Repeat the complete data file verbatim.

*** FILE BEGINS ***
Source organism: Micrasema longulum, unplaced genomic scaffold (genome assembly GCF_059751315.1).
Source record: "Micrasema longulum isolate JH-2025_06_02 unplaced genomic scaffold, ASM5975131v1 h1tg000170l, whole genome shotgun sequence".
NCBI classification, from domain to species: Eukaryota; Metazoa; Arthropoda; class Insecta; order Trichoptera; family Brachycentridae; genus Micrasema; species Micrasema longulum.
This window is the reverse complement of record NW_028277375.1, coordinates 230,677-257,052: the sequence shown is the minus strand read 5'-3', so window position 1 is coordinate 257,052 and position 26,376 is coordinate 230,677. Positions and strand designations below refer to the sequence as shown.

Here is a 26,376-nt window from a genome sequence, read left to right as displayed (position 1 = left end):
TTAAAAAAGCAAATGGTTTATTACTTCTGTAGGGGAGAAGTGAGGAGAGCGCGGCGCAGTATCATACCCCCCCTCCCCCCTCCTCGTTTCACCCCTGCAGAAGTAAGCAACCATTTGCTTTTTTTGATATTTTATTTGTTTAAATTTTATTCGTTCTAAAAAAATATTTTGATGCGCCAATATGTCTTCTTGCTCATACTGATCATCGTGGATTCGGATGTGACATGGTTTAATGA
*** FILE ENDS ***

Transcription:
Source organism: Micrasema longulum, unplaced genomic scaffold (genome assembly GCF_059751315.1).
Source record: "Micrasema longulum isolate JH-2025_06_02 unplaced genomic scaffold, ASM5975131v1 h1tg000170l, whole genome shotgun sequence".
NCBI classification, from domain to species: Eukaryota; Metazoa; Arthropoda; class Insecta; order Trichoptera; family Brachycentridae; genus Micrasema; species Micrasema longulum.
This window is the reverse complement of record NW_028277375.1, coordinates 230,677-257,052: the sequence shown is the minus strand read 5'-3', so window position 1 is coordinate 257,052 and position 26,376 is coordinate 230,677. Positions and strand designations below refer to the sequence as shown.

Here is a 26,376-nt window from a genome sequence, read left to right as displayed (position 1 = left end):
TTAAAAAAGCAAATGGTTTATTACTTCTGTAGGGGAGAAGTGAGGAGAGCGCGGCGCAGTATCATACCCCCCCTCCCCCCTCCTCGTTTCACCCCTGCAGAAGTAAGCAACCATTTGCTTTTTTTGATATTTTATTTGTTTAAATTTTATTCGTTCTAAAAAAATATTTTGATGCGCCAATATGTCTTCTTGCTCATACTGATCATCGTGGATTCGGATGTGACATGGTTTAATGA